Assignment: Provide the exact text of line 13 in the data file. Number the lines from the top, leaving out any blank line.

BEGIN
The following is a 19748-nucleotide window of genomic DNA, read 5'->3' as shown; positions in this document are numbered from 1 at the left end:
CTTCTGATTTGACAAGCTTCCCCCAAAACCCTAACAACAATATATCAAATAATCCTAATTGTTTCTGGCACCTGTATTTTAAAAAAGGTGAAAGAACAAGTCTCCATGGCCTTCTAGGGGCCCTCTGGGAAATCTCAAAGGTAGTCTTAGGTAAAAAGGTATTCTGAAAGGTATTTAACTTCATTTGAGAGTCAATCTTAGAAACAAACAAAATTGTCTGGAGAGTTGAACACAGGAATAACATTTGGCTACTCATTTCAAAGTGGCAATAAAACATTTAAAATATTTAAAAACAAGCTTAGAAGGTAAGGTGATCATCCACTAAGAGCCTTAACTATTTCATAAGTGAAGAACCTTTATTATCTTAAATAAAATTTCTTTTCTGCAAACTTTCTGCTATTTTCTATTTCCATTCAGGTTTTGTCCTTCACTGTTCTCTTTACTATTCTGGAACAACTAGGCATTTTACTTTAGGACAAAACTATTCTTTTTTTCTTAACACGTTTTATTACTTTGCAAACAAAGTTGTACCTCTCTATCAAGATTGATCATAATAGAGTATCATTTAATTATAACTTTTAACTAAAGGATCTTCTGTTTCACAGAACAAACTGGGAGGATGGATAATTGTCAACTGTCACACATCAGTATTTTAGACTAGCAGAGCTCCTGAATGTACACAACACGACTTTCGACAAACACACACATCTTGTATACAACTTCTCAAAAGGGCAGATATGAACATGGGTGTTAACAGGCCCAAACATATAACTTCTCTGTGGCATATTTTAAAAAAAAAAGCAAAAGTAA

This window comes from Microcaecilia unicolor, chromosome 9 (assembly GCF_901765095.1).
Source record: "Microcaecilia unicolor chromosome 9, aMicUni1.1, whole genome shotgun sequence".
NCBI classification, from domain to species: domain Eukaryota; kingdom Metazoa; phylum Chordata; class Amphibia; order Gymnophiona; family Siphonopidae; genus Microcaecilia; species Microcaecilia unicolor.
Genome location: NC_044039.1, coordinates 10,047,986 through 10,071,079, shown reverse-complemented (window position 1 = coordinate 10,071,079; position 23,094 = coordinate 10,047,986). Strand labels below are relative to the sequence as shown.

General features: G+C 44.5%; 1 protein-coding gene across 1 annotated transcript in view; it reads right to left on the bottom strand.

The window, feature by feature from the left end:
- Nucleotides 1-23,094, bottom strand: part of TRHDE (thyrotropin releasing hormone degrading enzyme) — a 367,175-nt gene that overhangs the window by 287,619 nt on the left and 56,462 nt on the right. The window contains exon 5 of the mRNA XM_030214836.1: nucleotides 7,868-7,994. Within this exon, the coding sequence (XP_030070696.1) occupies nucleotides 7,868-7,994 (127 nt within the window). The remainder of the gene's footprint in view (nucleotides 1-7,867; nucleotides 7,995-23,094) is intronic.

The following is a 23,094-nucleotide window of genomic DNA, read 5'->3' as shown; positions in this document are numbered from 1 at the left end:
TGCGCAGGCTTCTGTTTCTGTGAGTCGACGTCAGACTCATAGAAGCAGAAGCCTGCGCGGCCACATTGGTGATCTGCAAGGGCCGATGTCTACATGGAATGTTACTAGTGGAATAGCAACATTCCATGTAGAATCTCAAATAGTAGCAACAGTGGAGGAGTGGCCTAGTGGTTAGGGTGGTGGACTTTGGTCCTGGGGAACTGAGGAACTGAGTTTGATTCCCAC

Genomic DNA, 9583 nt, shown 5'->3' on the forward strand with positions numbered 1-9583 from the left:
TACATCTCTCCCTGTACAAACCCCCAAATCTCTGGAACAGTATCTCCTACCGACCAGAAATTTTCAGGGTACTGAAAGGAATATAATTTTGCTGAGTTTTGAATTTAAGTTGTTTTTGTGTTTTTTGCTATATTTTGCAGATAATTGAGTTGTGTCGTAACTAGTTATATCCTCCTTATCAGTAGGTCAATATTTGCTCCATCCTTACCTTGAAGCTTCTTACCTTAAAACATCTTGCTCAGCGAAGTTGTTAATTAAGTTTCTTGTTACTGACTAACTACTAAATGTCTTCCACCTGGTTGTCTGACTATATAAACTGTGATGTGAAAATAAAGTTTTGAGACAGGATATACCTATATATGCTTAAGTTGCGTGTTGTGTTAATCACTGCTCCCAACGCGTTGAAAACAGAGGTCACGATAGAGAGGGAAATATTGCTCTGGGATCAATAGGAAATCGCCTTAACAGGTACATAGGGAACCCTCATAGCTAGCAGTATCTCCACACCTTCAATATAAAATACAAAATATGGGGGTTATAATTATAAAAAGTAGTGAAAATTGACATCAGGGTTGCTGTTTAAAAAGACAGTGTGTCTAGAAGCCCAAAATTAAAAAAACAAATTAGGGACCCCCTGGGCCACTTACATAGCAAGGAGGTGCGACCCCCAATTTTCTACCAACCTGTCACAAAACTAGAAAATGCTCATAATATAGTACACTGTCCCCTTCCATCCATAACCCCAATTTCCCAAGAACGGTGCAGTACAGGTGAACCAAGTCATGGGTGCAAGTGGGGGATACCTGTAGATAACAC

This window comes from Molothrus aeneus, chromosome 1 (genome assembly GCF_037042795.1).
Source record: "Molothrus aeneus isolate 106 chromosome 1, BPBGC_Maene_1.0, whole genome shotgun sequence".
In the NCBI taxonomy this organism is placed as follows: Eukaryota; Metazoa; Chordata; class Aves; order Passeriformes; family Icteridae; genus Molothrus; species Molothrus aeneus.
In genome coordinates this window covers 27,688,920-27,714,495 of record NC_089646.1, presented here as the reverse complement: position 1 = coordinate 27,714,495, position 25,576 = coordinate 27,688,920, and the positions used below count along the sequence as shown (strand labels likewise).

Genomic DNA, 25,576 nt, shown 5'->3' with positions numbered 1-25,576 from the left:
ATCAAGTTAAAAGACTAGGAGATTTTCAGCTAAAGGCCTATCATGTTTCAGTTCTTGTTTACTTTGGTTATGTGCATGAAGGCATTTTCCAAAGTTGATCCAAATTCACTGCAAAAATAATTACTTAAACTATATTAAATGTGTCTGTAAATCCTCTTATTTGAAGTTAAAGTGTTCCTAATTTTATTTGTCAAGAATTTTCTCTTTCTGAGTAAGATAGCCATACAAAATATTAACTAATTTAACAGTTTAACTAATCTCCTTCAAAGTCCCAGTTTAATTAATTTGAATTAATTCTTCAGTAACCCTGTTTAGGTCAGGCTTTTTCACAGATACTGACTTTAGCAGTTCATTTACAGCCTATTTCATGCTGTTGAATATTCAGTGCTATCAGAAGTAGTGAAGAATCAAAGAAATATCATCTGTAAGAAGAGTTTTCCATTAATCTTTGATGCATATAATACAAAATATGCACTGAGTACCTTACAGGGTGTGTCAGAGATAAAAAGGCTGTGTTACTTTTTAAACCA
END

TACATCTCTCCCTGTACAAACCCCCAAATCTCTGGAACAGTATCTCCTACCGACCAGAAATTTTCAGGGTACTGAAAGGAATATAATTTTGCTGAGTTTTGAATTTAAGTTGTTTTTGTGTTTTTTGCTATATTTTGCAGATAATTGAGTTGTGTCGTAACTAGTTATATCCTCCTTATCAGTAGGTCAATATTTGCTCCATCCTTACCTTGAAGCTTCTTACCTTAAAACATCTTGCTCAGCGAAGTTGTTAATTAAGTTTCTTGTTACTGACTAACTACTAAATGTCTTCCACCTGGTTGTCTGACTATATAAACTGTGATGTGAAAATAAAGTTTTGAGACAGGATATACCTATATATGCTTAAGTTGCGTGTTGTGTTAATCACTGCTCCCAACGCGTTGAAAACAGAGGTCACGATAGAGAGGGAAATATTGCTCTGGGATCAATAGGAAATCGCCTTAACAGGTACATAGGGAACCCTCATAGCTAGCAGTATCTCCACACCTTCAATATAAAATACAAAATATGGGGGTTATAATTATAAAAAGTAGTGAAAATTGACATCAGGGTTGCTGTTTAAAAAGACAGTGTGTCTAGAAGCCCAAAATTAAAAAAACAAATTAGGGACCCCCTGGGCCACTTACATAGCAAGGAGGTGCGACCCCCAATTTTCTACCAACCTGTCACAAAACTAGAAAATGCTCATAATATAGTACACTGTCCCCTTCCATCCATAACCCCAATTTCCCAAGAACGGTGCAGTACAGGTGAACCAAGTCATGGGTGCAAGTGGGGGATACCTGTAGATAACAC